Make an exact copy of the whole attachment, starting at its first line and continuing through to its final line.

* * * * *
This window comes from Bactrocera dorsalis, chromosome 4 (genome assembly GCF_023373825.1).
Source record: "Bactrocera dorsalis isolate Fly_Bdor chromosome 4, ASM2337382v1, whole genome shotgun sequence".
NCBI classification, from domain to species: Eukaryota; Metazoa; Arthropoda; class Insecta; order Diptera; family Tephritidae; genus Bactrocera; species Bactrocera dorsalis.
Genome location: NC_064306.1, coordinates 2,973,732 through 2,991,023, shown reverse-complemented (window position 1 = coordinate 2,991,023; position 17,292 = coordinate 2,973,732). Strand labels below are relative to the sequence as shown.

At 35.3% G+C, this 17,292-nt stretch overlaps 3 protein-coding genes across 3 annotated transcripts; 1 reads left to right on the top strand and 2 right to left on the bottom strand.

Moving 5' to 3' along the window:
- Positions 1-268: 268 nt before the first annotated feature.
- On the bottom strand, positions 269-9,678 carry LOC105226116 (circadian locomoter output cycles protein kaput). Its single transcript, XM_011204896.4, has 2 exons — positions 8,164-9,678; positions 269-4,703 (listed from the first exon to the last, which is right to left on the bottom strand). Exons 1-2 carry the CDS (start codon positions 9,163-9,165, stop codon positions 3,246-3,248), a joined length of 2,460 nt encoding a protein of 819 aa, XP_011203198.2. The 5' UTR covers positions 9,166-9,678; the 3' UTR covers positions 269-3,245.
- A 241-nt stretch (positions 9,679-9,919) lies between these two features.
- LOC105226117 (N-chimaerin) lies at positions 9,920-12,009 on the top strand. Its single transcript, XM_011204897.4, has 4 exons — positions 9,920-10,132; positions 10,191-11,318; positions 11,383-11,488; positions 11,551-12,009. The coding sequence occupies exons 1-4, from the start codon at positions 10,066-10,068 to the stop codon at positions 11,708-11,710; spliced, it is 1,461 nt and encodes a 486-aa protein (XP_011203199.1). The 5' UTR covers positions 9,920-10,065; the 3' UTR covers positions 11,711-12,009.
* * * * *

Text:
This window comes from Bactrocera dorsalis, chromosome 4 (genome assembly GCF_023373825.1).
Source record: "Bactrocera dorsalis isolate Fly_Bdor chromosome 4, ASM2337382v1, whole genome shotgun sequence".
NCBI classification, from domain to species: Eukaryota; Metazoa; Arthropoda; class Insecta; order Diptera; family Tephritidae; genus Bactrocera; species Bactrocera dorsalis.
Genome location: NC_064306.1, coordinates 2,973,732 through 2,991,023, shown reverse-complemented (window position 1 = coordinate 2,991,023; position 17,292 = coordinate 2,973,732). Strand labels below are relative to the sequence as shown.

At 35.3% G+C, this 17,292-nt stretch overlaps 3 protein-coding genes across 3 annotated transcripts; 1 reads left to right on the top strand and 2 right to left on the bottom strand.

Moving 5' to 3' along the window:
- Positions 1-268: 268 nt before the first annotated feature.
- On the bottom strand, positions 269-9,678 carry LOC105226116 (circadian locomoter output cycles protein kaput). Its single transcript, XM_011204896.4, has 2 exons — positions 8,164-9,678; positions 269-4,703 (listed from the first exon to the last, which is right to left on the bottom strand). Exons 1-2 carry the CDS (start codon positions 9,163-9,165, stop codon positions 3,246-3,248), a joined length of 2,460 nt encoding a protein of 819 aa, XP_011203198.2. The 5' UTR covers positions 9,166-9,678; the 3' UTR covers positions 269-3,245.
- A 241-nt stretch (positions 9,679-9,919) lies between these two features.
- LOC105226117 (N-chimaerin) lies at positions 9,920-12,009 on the top strand. Its single transcript, XM_011204897.4, has 4 exons — positions 9,920-10,132; positions 10,191-11,318; positions 11,383-11,488; positions 11,551-12,009. The coding sequence occupies exons 1-4, from the start codon at positions 10,066-10,068 to the stop codon at positions 11,708-11,710; spliced, it is 1,461 nt and encodes a 486-aa protein (XP_011203199.1). The 5' UTR covers positions 9,920-10,065; the 3' UTR covers positions 11,711-12,009.